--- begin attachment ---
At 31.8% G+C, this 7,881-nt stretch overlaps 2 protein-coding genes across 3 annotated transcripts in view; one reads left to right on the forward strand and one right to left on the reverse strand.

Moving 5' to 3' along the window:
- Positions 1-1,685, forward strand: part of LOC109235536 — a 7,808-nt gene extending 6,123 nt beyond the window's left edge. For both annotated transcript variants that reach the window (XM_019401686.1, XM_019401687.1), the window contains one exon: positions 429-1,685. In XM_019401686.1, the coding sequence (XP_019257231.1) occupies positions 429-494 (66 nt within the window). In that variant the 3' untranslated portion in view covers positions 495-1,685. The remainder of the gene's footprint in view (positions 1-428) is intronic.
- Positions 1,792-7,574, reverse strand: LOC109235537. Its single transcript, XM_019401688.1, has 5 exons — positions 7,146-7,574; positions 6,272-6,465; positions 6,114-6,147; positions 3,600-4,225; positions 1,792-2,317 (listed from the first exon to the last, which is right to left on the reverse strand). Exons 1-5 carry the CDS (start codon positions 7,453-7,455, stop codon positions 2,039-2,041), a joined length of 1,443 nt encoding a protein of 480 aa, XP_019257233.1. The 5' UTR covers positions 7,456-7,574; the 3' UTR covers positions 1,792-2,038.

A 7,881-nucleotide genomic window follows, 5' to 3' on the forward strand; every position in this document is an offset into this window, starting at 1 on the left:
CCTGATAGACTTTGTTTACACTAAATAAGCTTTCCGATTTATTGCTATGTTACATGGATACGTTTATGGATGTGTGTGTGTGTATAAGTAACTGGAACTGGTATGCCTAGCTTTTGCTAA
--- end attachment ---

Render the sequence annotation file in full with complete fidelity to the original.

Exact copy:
At 31.8% G+C, this 7,881-nt stretch overlaps 2 protein-coding genes across 3 annotated transcripts in view; one reads left to right on the forward strand and one right to left on the reverse strand.

Moving 5' to 3' along the window:
- Positions 1-1,685, forward strand: part of LOC109235536 — a 7,808-nt gene extending 6,123 nt beyond the window's left edge. For both annotated transcript variants that reach the window (XM_019401686.1, XM_019401687.1), the window contains one exon: positions 429-1,685. In XM_019401686.1, the coding sequence (XP_019257231.1) occupies positions 429-494 (66 nt within the window). In that variant the 3' untranslated portion in view covers positions 495-1,685. The remainder of the gene's footprint in view (positions 1-428) is intronic.
- Positions 1,792-7,574, reverse strand: LOC109235537. Its single transcript, XM_019401688.1, has 5 exons — positions 7,146-7,574; positions 6,272-6,465; positions 6,114-6,147; positions 3,600-4,225; positions 1,792-2,317 (listed from the first exon to the last, which is right to left on the reverse strand). Exons 1-5 carry the CDS (start codon positions 7,453-7,455, stop codon positions 2,039-2,041), a joined length of 1,443 nt encoding a protein of 480 aa, XP_019257233.1. The 5' UTR covers positions 7,456-7,574; the 3' UTR covers positions 1,792-2,038.

A 7,881-nucleotide genomic window follows, 5' to 3' on the forward strand; every position in this document is an offset into this window, starting at 1 on the left:
CCTGATAGACTTTGTTTACACTAAATAAGCTTTCCGATTTATTGCTATGTTACATGGATACGTTTATGGATGTGTGTGTGTGTATAAGTAACTGGAACTGGTATGCCTAGCTTTTGCTAA